The Shalva band has had tremendous impact.  It is a symbol of empowerment. We don't focus on disabilities, we empower our youngsters to the best of our ability and theirs. Millions saw them in Europe. BBC came out with an article saying that this was the most incredible part of the Eurovision and they had millions of views and thousands of positive talkbacks.

President Trump had the Shalva band. The White House put it on Facebook and millions more saw it.

That is the point, to change awareness, force people to rethink disability.

Why did you write the book?

Samuels:  The most important thing to understand is that the reason I wrote it was not to succeed in selling books. It was written over years and the goal was opening people's eyes to disability, for parents, both religious and non-observant, to stand tall and be proud.  

This is your child, we say, never be self conscious.

It's a huge choice parents make. I do support groups and always share the thought that if you are self conscious of the child it is conveyed to your other children and it will impact them. If you are proud of every child, it doesn't alter your love and pride if they are not good in everything.  If you are proud of your child with a disability, that goes through to the other siblings.

Your problem is not the child with the disability. He is a challenge but the others are your problem and you have to think about how you impact their lives.

For Malkie and I - and for our dedicated staff and the Shalva family - being able to do this work or enabling this work is a tremendous gift from G-d.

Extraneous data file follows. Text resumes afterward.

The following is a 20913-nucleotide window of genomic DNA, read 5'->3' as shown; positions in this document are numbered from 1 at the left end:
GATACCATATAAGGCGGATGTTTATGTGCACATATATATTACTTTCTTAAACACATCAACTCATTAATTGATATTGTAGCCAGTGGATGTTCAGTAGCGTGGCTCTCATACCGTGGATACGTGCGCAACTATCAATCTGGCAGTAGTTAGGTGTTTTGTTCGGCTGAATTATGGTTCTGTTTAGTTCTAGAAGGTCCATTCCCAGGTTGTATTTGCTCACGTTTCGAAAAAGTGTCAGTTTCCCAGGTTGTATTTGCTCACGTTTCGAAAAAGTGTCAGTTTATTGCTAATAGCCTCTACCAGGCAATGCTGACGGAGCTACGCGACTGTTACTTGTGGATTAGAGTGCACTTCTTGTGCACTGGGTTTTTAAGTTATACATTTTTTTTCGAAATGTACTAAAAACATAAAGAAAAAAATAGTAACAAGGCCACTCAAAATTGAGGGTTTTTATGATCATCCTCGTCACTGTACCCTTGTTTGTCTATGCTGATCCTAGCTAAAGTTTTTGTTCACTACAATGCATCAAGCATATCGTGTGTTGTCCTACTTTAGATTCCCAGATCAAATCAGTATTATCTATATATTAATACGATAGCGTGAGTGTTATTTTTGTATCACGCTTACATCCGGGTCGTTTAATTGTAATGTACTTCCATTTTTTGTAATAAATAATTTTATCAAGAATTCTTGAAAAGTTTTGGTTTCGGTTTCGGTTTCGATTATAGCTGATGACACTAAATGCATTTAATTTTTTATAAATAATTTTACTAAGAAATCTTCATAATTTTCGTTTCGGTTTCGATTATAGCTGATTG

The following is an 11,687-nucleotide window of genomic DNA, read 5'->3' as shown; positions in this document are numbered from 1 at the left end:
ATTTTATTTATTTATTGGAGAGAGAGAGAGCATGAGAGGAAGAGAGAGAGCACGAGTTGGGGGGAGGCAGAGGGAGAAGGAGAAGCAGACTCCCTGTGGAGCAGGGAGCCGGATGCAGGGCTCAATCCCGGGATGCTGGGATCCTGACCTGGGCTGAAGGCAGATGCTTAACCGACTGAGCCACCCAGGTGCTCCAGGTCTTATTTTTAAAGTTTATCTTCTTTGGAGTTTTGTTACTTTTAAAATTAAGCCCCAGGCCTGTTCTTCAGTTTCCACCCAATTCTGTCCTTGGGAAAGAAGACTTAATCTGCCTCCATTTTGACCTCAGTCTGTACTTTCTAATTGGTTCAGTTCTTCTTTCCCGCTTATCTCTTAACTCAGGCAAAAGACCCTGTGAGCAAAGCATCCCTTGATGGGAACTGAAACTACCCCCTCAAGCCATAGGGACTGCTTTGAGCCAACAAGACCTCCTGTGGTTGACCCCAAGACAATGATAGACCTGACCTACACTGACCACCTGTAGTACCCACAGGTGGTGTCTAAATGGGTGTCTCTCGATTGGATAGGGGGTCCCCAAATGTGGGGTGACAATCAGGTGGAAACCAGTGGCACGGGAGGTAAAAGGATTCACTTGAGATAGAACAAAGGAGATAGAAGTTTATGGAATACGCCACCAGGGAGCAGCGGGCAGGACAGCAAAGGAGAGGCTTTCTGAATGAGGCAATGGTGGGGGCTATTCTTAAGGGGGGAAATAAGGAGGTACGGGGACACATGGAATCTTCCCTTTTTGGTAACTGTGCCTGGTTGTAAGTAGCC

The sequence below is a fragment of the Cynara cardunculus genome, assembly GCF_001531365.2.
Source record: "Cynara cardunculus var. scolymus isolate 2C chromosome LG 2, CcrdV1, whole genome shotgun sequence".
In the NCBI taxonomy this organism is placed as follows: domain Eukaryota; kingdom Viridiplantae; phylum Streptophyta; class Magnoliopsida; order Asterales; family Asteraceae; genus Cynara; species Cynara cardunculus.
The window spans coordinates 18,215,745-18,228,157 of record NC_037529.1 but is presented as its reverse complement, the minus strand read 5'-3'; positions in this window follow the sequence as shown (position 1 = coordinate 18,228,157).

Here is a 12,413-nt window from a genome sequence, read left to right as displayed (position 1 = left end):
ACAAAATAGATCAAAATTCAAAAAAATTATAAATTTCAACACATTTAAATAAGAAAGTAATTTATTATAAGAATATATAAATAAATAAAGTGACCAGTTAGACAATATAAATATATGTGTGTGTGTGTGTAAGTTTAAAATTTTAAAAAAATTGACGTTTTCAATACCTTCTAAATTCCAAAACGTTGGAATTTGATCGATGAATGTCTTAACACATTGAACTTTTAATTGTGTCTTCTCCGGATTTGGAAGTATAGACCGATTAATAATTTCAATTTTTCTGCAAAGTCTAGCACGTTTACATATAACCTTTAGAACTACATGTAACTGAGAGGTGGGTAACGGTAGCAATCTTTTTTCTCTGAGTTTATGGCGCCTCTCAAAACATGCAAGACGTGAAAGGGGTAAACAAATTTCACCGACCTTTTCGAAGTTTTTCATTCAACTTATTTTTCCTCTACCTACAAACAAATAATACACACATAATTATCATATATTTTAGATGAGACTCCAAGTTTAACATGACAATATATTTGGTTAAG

Are you in contact with the children during the corona pandemic?

The center, naturally, is closed, but Shalva staff and volunteers are doing all they can to support families with children with disabilities who are now at home under enormously difficult circumstances. The National Service volunteers contact the children through ZOOM meetings or telephone for those families who do not have internet.

In addition, the Shalva@ Home project was launched on, March 26, 2020, to create a virtual forum through which parents and caregivers of children with disabilities can receive support and knowledge for navigating the complexities of caring for their child with disabilities under conditions of quarantine and isolation. Shalva@ Home was set-up quickly in order to provide an immediate support system. It is intended not only for Shalva’s families but for all families of children with disabilities in Israel and around the world who have become solely responsible for their children’s care due to the temporary closures of most rehabilitative frameworks for children with disabilities.


As our conversation ends, I decide to add something that Kalman Samuels, in his humility, would never say: In addition to reading the fascinating story of how this wonderful project came about and functions today, one of the most impressive things in the book is how Kalman and Malkie set an example of exactly what he described above. First, as a couple and then, as a family – always doing the best for Yossi – who comes across as a fantastic person, - and then getting their entire family to identify with helping others meet those goals. The underlying, unintended theme of the book is getting to know this couple who work together, define their differing roles in creating and maintaining Shalva with mutual respect and evince a dedication that knows no bounds.